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വായന

01 April, 2015

Securing cyber freedom

BRP Bhaskar
Gulf Today

India’s Internet community, now believed to be 300 million strong, heaved a sigh of relief last week as the Supreme Court struck down a notorious legal provision which was hanging over their heads like the sword of Damocles.

The provision, Section 66A of the Information Technology Act, made electronic transmission of messages which are grossly offensive or menacing or aimed at causing annoyance or inconvenience an offence punishable with imprisonment of up to three years and a fine. It was smuggled into the 2000 Act through an amendment, which Parliament passed without close scrutiny.

It was obnoxious for two reasons. One was that it used vague terms such as ‘grossly offensive’ and ‘causing annoyance or inconvenience,’ which could be stretched to cover almost anything.

The other was that it empowered the police to register a case on receipt of a complaint and arrest the alleged offender without even a preliminary enquiry.

The provision was widely misused by the police under the influence of politicians, including those who were not holding any office. At the instance of the Shiv Sena, the Maharashtra police arrested two young women for their disapproval of the Mumbai shutdown in mourning for the party’s founder, Bal Thackeray. A small industrialist in Puducherry was held for a tweet which said former Union minister P Chidambaram’s son, Karti, had made more money than Congress President Sonia Gandhi’s son-in-law Robert Vadra. A Keralite working in a Gulf State was enticed home for circulating the photograph of a palatial building falsely claiming it was Communist Party of India-Marxist leader Pinarayi Vijayan’s house.

In response to a Right to Information Act query a newspaper was informed that in a two-year period 137 cases under Sec 66A were registered in five of Delhi state’s 11 police districts. Data relating to the other districts was unavailable.

India’s Constitution guarantees the citizens freedom of speech and expression but allows the state to place reasonable restrictions on all freedoms in the interests of national security, sovereignty and integrity, friendly relations with other countries, public order, decency or morality. The court held that the restrictions imposed by the vaguely worded Section 66A go beyond the limits of reasonableness and had a chilling effect on free speech.

The court verdict elicited contradictory responses. Avid social media users hailed it as a Magna Carta for our times. Self-appointed protectors of the order mourned that the state was no longer in a position to defend itself against the depredations of irresponsible Net users.

Both responses are based on inadequate appreciation of facts. The best part of the judgement is that the police can no longer arrest a person on the basis of a mere complaint. However, the state can still block writings it does not approve of. Section 69A of the IT Act and the rules framed under it give the government the power to itself block or order intermediaries such as Facebook or internet or telecom service providers to block access to any information generated, transmitted, received, stored or hosted in any computer resource.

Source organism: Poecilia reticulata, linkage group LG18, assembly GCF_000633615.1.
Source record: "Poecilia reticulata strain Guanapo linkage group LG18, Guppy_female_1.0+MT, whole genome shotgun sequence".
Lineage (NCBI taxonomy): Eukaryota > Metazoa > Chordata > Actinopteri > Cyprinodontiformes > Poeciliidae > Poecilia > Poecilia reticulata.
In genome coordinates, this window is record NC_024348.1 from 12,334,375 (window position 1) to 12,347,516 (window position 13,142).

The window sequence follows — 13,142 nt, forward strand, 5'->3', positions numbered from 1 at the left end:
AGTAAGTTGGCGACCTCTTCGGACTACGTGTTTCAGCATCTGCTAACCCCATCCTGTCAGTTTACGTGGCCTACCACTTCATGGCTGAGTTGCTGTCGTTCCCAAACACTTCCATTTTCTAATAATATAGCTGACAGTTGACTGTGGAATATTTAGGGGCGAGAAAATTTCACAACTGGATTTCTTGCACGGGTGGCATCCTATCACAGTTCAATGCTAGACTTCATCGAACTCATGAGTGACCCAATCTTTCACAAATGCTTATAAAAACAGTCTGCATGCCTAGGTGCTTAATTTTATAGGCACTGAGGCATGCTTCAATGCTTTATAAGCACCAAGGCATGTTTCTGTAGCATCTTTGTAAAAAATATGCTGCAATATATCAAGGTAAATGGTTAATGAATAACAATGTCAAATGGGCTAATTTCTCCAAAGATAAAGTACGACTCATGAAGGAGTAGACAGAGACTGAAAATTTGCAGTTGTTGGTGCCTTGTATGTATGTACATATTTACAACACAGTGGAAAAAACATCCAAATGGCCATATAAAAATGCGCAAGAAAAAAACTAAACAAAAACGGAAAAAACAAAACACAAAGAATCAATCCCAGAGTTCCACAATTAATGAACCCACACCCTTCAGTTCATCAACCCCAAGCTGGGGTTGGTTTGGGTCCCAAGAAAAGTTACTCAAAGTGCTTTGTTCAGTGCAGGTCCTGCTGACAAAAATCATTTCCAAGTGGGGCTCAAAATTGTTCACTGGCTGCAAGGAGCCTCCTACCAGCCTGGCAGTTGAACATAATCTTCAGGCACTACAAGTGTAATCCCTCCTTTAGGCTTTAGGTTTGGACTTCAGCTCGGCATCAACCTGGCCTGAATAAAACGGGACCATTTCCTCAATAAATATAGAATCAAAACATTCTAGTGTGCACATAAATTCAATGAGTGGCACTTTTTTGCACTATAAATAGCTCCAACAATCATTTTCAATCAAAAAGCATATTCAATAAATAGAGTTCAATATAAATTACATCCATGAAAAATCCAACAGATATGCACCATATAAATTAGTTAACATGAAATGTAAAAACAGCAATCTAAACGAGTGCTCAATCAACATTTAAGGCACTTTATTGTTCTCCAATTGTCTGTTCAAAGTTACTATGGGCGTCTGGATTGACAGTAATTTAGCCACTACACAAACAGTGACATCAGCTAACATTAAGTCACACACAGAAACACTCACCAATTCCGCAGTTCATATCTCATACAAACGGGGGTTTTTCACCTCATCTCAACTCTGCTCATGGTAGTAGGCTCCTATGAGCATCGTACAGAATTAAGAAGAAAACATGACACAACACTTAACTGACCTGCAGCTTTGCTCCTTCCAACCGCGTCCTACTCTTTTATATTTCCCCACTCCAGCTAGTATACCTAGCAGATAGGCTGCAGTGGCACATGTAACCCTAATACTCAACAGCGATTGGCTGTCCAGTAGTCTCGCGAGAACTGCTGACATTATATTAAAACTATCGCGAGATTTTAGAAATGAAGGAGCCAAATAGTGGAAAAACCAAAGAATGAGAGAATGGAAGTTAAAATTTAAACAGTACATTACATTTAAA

Also intact are Section 79 and the rules which cast on the intermediaries a duty to remove or disable access to certain kinds of material within 36 hours of being notified by the government or its agencies. These provisions also exempt the intermediaries from liability if they follow stipulated conditions.

The court let these provisions stand even though, like Section 66A, they are couched in vague terms. However, it said, they must be “read down.” Analysts took this to mean that the intermediaries need act on a government directive only if it is backed by a proper notification or court order.

Critics of the IT Act have argued that no separate cyber law is needed as the ordinary laws of the land have enough provisions to protect national sovereignty and integrity, friendly relations with other countries, public order, decency and morality. However, the court said there could be a separate law to deal with cyber crimes.

The problem really is not the intent of the law but the propensity to misuse its provisions. While the court verdict has reduced the scope for police intervention there is still room for politicians to play around.

Cyber freedom inevitably carries with it the threat of misuse by reckless users. But the consequences of such misuse are often exaggerated. Activities by state and non-state agencies possibly pose far greater threats than malicious individuals. -- Gulf Today, Sharjah, March 31, 2015.

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